Based on my experience, the radar is the first thing to foul in snow. The cameras are kept clean by the windshield wipers, and the front ones have their own mini defrost coils. The radar has nothing. People suggested putting a hydrophobic coating on the bumper to keep the radar clear, but I found it didn’t do anything. Maybe the coating isn’t meant to go 70 MPH into the wind, and just wore off. Supposedly some cars put a defroster in front of the radar, but Tesla chose not to do that.
I think Tesla’s argument is that there are certain things that LIDAR will always struggle with (fog, reading text on a sign), so if your goal is fully autonomous driving, it will necessarily need to have vision system combined with a smart AI too.
But if you have a vision system and a smart AI, you don’t need LIDAR. So from a long-term perspective, LIDAR is a developmental dead-end. What’s the point in adding it, especially since it adds substantial cost?
There’s a similar argument for removing radar. Radar is terrible if you want to distinguish if that object up ahead is an aluminum can in the middle of the road, a stopped vehicle, or a highway overpass. Sure, it has its advantages, and it’s not that expensive to add, but what do you do when vision and radar disagree as to whether the object up ahead represents a danger?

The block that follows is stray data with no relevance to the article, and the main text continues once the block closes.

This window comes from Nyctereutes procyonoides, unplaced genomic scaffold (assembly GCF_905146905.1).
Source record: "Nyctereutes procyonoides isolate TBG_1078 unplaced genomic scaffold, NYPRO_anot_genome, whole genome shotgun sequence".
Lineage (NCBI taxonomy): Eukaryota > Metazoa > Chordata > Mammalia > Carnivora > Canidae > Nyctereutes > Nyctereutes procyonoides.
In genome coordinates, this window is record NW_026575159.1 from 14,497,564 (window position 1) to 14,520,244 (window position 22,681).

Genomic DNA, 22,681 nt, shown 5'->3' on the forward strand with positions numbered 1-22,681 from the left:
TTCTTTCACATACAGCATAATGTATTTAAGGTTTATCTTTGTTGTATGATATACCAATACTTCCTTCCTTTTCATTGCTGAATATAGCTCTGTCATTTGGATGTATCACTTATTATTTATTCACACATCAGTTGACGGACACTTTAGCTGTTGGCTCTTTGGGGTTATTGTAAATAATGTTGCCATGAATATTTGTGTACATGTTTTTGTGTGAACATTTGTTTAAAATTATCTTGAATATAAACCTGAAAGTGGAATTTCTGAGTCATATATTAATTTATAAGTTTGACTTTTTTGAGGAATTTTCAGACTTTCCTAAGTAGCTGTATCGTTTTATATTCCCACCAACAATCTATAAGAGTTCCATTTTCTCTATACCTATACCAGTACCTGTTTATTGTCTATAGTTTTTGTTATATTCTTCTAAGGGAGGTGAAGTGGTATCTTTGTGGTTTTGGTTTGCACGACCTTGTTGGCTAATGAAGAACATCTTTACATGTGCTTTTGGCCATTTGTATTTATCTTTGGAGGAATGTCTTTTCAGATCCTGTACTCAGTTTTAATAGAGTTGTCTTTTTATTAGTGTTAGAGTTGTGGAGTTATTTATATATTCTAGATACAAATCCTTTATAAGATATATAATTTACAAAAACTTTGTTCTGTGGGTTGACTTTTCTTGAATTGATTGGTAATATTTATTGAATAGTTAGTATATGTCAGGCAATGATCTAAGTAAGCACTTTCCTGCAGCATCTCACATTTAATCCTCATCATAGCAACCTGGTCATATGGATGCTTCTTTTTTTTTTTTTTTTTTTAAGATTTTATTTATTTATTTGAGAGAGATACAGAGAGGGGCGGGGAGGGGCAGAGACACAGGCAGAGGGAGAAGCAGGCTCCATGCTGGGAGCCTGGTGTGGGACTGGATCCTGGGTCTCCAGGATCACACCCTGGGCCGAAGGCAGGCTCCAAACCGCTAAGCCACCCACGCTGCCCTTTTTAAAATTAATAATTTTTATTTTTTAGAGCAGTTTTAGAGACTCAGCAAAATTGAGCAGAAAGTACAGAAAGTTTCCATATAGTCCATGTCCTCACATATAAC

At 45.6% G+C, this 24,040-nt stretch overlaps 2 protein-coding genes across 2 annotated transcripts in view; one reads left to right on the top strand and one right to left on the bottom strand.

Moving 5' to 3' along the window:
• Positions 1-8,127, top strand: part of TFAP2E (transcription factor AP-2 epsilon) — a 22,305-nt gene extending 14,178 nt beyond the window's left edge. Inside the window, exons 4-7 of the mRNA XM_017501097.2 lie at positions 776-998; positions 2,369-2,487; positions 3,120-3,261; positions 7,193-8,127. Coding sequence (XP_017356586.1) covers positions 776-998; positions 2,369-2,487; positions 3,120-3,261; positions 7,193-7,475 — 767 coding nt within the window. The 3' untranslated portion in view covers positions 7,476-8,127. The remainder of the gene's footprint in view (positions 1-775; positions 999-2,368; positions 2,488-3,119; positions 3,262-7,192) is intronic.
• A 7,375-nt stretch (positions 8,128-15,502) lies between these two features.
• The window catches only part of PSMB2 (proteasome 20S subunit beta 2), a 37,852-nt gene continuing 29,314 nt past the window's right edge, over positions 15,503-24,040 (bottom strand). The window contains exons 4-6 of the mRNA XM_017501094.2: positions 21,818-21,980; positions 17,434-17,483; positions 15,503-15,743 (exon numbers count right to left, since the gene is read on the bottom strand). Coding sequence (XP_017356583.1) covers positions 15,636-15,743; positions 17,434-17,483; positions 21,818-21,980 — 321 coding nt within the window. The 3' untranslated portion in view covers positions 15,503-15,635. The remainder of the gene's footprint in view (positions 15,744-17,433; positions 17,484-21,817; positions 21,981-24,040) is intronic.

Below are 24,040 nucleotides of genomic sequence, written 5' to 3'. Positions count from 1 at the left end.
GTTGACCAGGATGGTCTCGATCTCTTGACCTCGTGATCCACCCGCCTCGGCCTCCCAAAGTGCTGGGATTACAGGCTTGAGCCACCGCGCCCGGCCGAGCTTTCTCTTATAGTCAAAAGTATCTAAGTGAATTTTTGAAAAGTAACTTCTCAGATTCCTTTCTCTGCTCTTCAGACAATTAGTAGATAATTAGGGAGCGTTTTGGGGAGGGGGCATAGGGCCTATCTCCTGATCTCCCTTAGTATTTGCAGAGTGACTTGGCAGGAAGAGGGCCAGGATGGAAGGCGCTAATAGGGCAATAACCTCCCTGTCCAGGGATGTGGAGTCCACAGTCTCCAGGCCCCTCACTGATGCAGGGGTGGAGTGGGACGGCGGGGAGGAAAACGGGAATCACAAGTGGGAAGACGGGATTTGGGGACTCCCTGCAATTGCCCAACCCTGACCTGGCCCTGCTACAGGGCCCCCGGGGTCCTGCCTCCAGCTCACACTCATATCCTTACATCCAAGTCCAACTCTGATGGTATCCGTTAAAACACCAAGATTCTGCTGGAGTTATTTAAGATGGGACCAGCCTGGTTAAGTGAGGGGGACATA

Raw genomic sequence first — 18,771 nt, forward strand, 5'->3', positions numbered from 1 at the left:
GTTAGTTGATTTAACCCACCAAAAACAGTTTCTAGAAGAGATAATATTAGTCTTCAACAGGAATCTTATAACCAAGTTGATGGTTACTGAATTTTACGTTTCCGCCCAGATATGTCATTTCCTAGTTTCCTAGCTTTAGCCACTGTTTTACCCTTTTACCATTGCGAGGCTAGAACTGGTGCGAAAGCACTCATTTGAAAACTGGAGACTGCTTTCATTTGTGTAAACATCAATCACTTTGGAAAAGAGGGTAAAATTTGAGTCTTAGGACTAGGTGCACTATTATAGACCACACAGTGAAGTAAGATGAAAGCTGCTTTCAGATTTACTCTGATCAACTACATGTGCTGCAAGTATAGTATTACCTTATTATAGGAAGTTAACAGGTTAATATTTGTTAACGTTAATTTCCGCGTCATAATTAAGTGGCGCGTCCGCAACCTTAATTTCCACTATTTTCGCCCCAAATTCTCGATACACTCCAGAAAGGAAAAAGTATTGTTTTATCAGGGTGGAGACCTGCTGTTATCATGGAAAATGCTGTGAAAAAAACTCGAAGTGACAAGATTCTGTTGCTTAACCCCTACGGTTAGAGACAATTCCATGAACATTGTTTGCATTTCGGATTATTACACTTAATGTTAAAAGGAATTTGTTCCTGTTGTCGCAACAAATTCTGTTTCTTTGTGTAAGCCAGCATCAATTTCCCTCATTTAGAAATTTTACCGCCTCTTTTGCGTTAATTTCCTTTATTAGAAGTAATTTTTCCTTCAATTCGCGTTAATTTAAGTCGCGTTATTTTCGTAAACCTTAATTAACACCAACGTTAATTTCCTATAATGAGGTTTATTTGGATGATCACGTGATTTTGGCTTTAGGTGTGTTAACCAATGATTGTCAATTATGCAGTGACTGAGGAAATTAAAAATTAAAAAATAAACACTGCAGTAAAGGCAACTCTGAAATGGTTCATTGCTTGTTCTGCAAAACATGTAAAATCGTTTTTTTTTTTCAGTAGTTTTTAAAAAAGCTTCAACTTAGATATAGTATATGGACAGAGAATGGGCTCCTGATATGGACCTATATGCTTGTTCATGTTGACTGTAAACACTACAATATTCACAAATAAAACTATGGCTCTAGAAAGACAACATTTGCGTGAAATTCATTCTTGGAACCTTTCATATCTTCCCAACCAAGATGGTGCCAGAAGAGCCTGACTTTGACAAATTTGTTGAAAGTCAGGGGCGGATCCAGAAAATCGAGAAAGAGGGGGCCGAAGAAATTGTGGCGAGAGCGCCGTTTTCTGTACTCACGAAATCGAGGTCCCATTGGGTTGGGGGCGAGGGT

If you just err on the side of caution and stop the car anyway, you’re going to have a lot of false positives where the car suddenly lurches to a halt in the middle of the highway because of a coke can. If you’re going to always defer to vision, what’s the point of radar?
Vision is much better at identifying objects, but it is not as good at determining distance (particularly in the dark). I agree that when vision (and particularly AI) becomes advanced enough, lidar and radar become superfluous. But we aren’t there today, so the question is what to do for the next 10-20+ years until we reach that point.